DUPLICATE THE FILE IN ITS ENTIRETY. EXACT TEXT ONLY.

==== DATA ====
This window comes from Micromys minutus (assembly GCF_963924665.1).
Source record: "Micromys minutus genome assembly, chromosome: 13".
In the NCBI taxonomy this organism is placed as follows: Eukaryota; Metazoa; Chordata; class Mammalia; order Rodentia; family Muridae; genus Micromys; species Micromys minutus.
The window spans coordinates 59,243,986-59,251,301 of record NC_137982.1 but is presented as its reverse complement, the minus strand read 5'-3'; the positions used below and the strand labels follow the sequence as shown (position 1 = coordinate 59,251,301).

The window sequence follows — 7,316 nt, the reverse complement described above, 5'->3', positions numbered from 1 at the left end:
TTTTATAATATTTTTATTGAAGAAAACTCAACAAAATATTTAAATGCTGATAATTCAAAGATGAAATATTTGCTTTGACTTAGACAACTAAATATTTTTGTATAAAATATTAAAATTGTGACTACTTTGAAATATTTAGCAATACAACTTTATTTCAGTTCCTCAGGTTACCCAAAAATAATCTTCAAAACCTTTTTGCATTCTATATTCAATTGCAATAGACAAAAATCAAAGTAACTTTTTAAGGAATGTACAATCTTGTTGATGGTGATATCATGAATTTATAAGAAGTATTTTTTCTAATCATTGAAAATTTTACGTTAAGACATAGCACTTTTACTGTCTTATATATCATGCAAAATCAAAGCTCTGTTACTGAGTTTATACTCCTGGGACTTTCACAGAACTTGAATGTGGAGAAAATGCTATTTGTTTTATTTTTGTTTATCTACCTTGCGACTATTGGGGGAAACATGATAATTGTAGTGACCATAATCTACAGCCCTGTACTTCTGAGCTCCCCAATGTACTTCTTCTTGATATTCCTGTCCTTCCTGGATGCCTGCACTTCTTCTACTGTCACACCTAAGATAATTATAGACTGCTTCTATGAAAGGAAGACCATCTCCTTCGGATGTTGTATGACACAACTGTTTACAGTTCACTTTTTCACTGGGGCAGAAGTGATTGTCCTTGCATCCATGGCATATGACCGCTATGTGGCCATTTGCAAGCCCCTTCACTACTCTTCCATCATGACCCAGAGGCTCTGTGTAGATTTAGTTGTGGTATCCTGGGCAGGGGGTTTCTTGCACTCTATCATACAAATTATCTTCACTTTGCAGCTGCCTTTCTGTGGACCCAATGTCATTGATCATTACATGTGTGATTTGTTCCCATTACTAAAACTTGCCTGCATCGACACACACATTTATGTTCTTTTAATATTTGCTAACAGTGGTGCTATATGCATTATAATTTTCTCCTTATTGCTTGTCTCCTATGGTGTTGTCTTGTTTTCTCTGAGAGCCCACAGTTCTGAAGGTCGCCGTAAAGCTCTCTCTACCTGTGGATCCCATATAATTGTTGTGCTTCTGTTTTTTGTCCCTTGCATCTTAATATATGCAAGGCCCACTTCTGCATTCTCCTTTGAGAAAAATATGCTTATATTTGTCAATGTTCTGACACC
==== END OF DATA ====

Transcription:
This window comes from Micromys minutus (assembly GCF_963924665.1).
Source record: "Micromys minutus genome assembly, chromosome: 13".
In the NCBI taxonomy this organism is placed as follows: Eukaryota; Metazoa; Chordata; class Mammalia; order Rodentia; family Muridae; genus Micromys; species Micromys minutus.
The window spans coordinates 59,243,986-59,251,301 of record NC_137982.1 but is presented as its reverse complement, the minus strand read 5'-3'; the positions used below and the strand labels follow the sequence as shown (position 1 = coordinate 59,251,301).

The window sequence follows — 7,316 nt, the reverse complement described above, 5'->3', positions numbered from 1 at the left end:
TTTTATAATATTTTTATTGAAGAAAACTCAACAAAATATTTAAATGCTGATAATTCAAAGATGAAATATTTGCTTTGACTTAGACAACTAAATATTTTTGTATAAAATATTAAAATTGTGACTACTTTGAAATATTTAGCAATACAACTTTATTTCAGTTCCTCAGGTTACCCAAAAATAATCTTCAAAACCTTTTTGCATTCTATATTCAATTGCAATAGACAAAAATCAAAGTAACTTTTTAAGGAATGTACAATCTTGTTGATGGTGATATCATGAATTTATAAGAAGTATTTTTTCTAATCATTGAAAATTTTACGTTAAGACATAGCACTTTTACTGTCTTATATATCATGCAAAATCAAAGCTCTGTTACTGAGTTTATACTCCTGGGACTTTCACAGAACTTGAATGTGGAGAAAATGCTATTTGTTTTATTTTTGTTTATCTACCTTGCGACTATTGGGGGAAACATGATAATTGTAGTGACCATAATCTACAGCCCTGTACTTCTGAGCTCCCCAATGTACTTCTTCTTGATATTCCTGTCCTTCCTGGATGCCTGCACTTCTTCTACTGTCACACCTAAGATAATTATAGACTGCTTCTATGAAAGGAAGACCATCTCCTTCGGATGTTGTATGACACAACTGTTTACAGTTCACTTTTTCACTGGGGCAGAAGTGATTGTCCTTGCATCCATGGCATATGACCGCTATGTGGCCATTTGCAAGCCCCTTCACTACTCTTCCATCATGACCCAGAGGCTCTGTGTAGATTTAGTTGTGGTATCCTGGGCAGGGGGTTTCTTGCACTCTATCATACAAATTATCTTCACTTTGCAGCTGCCTTTCTGTGGACCCAATGTCATTGATCATTACATGTGTGATTTGTTCCCATTACTAAAACTTGCCTGCATCGACACACACATTTATGTTCTTTTAATATTTGCTAACAGTGGTGCTATATGCATTATAATTTTCTCCTTATTGCTTGTCTCCTATGGTGTTGTCTTGTTTTCTCTGAGAGCCCACAGTTCTGAAGGTCGCCGTAAAGCTCTCTCTACCTGTGGATCCCATATAATTGTTGTGCTTCTGTTTTTTGTCCCTTGCATCTTAATATATGCAAGGCCCACTTCTGCATTCTCCTTTGAGAAAAATATGCTTATATTTGTCAATGTTCTGACACC